Published Apr 27, 2013In 1993, the now-retired General, Roméo Dallaire, served as the force commander of UNAMIR, the U.N. peacekeeping force in Rwanda that tried to prevent Hutu extremists from committing genocide on the Tutsi populace. Having saved the lives of thousands through his efforts, working within the confines of the U.N.'s mission statement to thwart the efforts of the Rwandan Armed Forces, his hellish experience has touched many, inspiring the 2004 documentary Shake Hands with the Devil: The Journey of Roméo Dallaire (which was based on his book, Shake Hands with the Devil: The Failure of Humanity in Rwanda) as well as the 2007 feature-length narrative film of the same name.
Fight Like Soldiers, Die Like Children is, in part, a sequel to this story of genocide, taking a tangential look at the issue of child soldiers amidst the still tumultuous political landscape of Rwanda within a modern context. Focusing on Dallaire's journey back to the locale, it mixes narration from his book to frame a series of interviews with escaped child soldiers and expert testimonies from insiders, using different tactics to fight the efforts made by LAR extremists, as well as other extremist militia groups.
After establishing the Canadian Senator as a subject, Patrick Reed's highly informative and propulsive doc dives into a bevy of expository information, detailing the various political factions throughout the region, broadly outlining some of the ways the issue is being combated. In addition to using radio frequencies to tell child soldiers that the U.N. will aid in their escape, Dallaire and team engage in rescue missions and interview rebel leaders to open a peaceful dialogue in an effort to handle this plight without added bloodshed.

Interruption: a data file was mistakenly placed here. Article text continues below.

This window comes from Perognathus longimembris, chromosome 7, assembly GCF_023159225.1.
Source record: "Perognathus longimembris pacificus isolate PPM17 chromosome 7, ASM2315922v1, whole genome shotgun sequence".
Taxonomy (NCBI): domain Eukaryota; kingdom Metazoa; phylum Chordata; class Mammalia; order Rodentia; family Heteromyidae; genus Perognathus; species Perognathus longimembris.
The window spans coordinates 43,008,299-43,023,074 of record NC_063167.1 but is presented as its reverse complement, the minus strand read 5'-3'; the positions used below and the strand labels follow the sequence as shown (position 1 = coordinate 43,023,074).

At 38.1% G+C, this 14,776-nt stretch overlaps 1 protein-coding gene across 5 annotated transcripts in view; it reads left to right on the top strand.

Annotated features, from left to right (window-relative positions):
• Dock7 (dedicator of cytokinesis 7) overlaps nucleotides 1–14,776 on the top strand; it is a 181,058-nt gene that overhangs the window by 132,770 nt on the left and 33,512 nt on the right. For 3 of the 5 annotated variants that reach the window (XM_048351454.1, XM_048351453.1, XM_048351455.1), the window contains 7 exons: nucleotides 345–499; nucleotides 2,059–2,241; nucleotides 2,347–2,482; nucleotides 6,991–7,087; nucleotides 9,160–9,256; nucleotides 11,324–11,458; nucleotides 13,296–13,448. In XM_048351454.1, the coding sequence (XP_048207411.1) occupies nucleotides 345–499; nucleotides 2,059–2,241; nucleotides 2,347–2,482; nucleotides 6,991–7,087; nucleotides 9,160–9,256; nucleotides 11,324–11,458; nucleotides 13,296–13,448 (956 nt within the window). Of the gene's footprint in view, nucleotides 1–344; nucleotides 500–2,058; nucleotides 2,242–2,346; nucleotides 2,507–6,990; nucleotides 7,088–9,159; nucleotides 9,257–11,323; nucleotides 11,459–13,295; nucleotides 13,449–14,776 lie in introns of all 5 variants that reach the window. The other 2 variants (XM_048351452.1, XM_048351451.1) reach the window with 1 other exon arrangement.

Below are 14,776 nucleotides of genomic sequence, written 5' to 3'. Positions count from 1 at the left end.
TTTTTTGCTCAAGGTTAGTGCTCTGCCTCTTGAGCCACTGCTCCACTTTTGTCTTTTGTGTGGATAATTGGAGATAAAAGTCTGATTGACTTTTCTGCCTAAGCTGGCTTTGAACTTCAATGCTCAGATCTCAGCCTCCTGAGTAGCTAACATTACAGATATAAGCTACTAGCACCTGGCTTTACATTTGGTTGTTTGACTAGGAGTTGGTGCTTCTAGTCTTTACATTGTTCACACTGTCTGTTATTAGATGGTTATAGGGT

And while Dallaire's disposition is one of heart and sincerity, doing his best to defend these children and help them escape into a new life, the other experts in the field offer more practical observations about recrudescence and the brick wall of corruption. It's these latter testimonies about treating the cause of the issue rather than the symptoms that hold more weight but since the documentary vacillates between focusing on Dallaire and the child soldiers, both as distinct subjects, these arguments are fragmented and unfocused.
Reed bookends the film with personal revelations from the author and general in an attempt to give Dallaire some complexities and hidden motivations for his life work. But because Dallaire's sweet-natured idealism taints the otherwise insightful discussions and horrifying child soldier recruitment tales, there's an imbalance in tone and focus. Just as we're getting a sense of the bigger picture of the situation, the film steps back to a contrived barbershop scene of the U.N. peacekeeper asking an ex-soldier if he prefers cutting hair to killing people, which hinders integrity.
Still, amidst the fluff and occasional short-sighted political posturing are some very astute observations and shocking first-person confessionals that help shed light on the state of humanity in a country undergoing constant turmoil and change. (White Pine)